JEL: N53 Q25 D74 O47
    Date: 2014–04
  14. By: Becker, Sascha O. (University of Warwick); Nagler, Markus (University of Munich); Woessmann, Ludger (University of Munich)
    Abstract: Why did substantial parts of Europe abandon the institutionalized churches around 1900? Empirical studies using modern data mostly contradict the traditional view that education was a leading source of the seismic social phenomenon of secularization. We construct a unique panel dataset of advanced-school enrollment and Protestant church attendance in German cities between 1890 and 1930. Our cross-sectional estimates replicate a positive association. By contrast, in panel models where fixed effects account for time-invariant unobserved heterogeneity, education – but not income or urbanization – is negatively related to church attendance. In panel models with lagged explanatory variables, educational expansion precedes reduced church attendance.
    Keywords: Secularization, education, history, Germany
    Date: 2014
  15. By: Csizmazia, Roland Attila
    Abstract: Although the economic transition started in the early of 1990s, Hungary had a pioneer role in introducing the two-tier banking system within the former Soviet Eastern Block. The modernization of the banking system was unexpectedly far-reaching as Western banks were allowed to participate in the market. The Hungarian banking system was widely government run before the first commercial bank was opened by the National Bank of Hungary and five foreign commercial banks were established in 1979. The pioneer role was maintained even during the transition years when foreign-owned commercial banks could establish their subsidiaries. This paper attempts to examine the performance of the Hungarian banking sector once foreign investments occurred, and its functions as well as its stability in the transition period before the implementation of the Basel II Accord. It also reveals the doubts policy makers had about the Basel II Accord and its affect on the lending behavior of banks.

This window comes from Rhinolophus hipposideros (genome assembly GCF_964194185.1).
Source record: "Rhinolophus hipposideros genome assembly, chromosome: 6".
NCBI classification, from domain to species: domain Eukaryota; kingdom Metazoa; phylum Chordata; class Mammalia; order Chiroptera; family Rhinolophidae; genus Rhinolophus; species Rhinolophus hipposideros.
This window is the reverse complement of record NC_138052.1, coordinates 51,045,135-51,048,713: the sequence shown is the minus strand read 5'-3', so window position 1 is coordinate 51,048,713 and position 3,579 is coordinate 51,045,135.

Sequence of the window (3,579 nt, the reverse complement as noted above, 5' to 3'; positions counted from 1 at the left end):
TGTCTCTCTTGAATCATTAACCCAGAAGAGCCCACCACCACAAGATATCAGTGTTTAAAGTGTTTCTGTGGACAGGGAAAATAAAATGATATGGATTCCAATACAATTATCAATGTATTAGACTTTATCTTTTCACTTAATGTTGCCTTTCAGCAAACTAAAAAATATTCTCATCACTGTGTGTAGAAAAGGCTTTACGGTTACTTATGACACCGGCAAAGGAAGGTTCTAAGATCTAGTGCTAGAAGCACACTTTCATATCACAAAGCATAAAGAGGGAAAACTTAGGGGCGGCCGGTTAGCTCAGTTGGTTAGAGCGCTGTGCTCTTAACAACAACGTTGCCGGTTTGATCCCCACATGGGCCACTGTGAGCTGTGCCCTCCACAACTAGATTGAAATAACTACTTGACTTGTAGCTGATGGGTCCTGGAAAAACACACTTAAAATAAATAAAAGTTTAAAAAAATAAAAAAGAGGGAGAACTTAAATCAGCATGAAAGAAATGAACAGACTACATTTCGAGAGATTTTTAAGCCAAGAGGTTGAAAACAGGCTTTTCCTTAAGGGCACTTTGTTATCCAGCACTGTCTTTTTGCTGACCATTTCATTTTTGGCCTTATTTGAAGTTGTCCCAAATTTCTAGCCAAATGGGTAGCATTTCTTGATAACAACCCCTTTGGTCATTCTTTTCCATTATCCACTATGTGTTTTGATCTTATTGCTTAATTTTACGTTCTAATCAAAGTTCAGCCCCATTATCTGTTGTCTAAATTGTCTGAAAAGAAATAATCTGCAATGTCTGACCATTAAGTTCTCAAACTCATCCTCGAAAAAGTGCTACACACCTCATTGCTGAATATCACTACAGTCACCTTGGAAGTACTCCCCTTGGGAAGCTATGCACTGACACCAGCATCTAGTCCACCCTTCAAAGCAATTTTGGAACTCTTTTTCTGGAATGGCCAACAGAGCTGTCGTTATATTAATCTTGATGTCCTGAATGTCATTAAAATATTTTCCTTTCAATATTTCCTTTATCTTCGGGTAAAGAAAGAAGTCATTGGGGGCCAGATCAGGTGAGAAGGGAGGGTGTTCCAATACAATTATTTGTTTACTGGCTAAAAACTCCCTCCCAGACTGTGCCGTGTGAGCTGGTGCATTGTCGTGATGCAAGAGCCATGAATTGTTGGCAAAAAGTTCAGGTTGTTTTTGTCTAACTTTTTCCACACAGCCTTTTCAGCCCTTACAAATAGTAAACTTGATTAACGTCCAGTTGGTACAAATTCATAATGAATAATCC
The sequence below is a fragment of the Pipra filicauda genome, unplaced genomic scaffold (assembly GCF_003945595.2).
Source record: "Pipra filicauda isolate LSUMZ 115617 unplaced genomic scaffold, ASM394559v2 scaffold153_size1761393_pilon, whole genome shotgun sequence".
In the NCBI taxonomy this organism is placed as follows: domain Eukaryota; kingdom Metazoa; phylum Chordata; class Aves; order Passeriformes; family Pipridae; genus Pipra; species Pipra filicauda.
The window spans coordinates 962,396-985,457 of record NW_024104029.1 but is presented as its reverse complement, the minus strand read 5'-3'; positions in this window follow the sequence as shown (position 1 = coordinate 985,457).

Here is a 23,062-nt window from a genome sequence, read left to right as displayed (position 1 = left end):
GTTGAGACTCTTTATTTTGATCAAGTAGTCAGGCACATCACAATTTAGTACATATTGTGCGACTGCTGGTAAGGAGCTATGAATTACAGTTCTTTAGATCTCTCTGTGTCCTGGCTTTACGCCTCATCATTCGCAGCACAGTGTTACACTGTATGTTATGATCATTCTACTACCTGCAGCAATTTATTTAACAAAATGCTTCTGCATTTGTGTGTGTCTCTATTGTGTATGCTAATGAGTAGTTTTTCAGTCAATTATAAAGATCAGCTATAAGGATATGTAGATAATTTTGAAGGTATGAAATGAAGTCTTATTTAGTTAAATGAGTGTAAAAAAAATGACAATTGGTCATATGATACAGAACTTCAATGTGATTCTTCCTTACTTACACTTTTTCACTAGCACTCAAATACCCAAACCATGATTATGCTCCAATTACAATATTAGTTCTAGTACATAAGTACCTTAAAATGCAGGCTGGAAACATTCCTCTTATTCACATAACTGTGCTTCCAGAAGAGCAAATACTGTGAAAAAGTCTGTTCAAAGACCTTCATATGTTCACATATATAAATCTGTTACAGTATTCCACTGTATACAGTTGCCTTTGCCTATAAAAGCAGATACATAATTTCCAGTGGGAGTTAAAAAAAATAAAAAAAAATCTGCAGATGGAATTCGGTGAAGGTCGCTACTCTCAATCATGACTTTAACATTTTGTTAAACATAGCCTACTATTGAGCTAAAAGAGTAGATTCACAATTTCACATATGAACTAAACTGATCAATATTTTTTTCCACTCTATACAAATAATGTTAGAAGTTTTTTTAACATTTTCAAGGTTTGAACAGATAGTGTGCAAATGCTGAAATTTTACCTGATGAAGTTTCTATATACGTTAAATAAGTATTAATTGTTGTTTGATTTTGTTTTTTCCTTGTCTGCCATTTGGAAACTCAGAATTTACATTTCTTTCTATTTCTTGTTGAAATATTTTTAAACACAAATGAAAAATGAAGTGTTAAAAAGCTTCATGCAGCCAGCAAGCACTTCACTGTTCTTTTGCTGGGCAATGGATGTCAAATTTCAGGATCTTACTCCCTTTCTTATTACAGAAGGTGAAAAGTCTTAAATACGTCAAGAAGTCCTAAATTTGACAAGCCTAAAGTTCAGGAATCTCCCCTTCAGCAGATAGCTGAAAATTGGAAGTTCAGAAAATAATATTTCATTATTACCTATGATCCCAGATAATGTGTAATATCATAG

Keywords: Basel II; Hungary; privatization; foreign ownership; banking stability; pro-cyclicity
    JEL: G21 G28
    Date: 2014–02–15
  16. By: Shanker Satyanath; Nico Voigtländer; Hans-Joachim Voth